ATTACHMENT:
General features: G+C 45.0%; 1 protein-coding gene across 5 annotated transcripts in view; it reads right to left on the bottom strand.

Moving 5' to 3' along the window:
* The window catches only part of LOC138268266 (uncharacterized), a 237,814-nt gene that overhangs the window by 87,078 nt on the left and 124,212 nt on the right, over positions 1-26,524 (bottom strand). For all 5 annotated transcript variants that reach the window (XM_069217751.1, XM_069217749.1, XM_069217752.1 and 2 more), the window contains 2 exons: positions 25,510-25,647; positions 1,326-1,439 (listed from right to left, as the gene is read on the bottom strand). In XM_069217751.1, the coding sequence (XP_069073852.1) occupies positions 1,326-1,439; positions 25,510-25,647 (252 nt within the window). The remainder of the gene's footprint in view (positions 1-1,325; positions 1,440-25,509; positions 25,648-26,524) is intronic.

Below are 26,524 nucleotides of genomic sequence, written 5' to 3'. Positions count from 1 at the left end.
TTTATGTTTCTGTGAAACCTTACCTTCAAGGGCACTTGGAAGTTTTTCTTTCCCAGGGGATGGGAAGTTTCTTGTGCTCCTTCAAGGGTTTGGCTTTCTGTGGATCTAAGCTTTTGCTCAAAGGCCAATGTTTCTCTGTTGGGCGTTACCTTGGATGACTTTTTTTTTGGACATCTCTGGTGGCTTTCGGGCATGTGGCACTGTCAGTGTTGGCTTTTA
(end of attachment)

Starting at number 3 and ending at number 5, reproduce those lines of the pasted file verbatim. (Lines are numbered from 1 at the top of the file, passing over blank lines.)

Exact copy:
* The window catches only part of LOC138268266 (uncharacterized), a 237,814-nt gene that overhangs the window by 87,078 nt on the left and 124,212 nt on the right, over positions 1-26,524 (bottom strand). For all 5 annotated transcript variants that reach the window (XM_069217751.1, XM_069217749.1, XM_069217752.1 and 2 more), the window contains 2 exons: positions 25,510-25,647; positions 1,326-1,439 (listed from right to left, as the gene is read on the bottom strand). In XM_069217751.1, the coding sequence (XP_069073852.1) occupies positions 1,326-1,439; positions 25,510-25,647 (252 nt within the window). The remainder of the gene's footprint in view (positions 1-1,325; positions 1,440-25,509; positions 25,648-26,524) is intronic.

Below are 26,524 nucleotides of genomic sequence, written 5' to 3'. Positions count from 1 at the left end.
TTTATGTTTCTGTGAAACCTTACCTTCAAGGGCACTTGGAAGTTTTTCTTTCCCAGGGGATGGGAAGTTTCTTGTGCTCCTTCAAGGGTTTGGCTTTCTGTGGATCTAAGCTTTTGCTCAAAGGCCAATGTTTCTCTGTTGGGCGTTACCTTGGATGACTTTTTTTTTGGACATCTCTGGTGGCTTTCGGGCATGTGGCACTGTCAGTGTTGGCTTTTA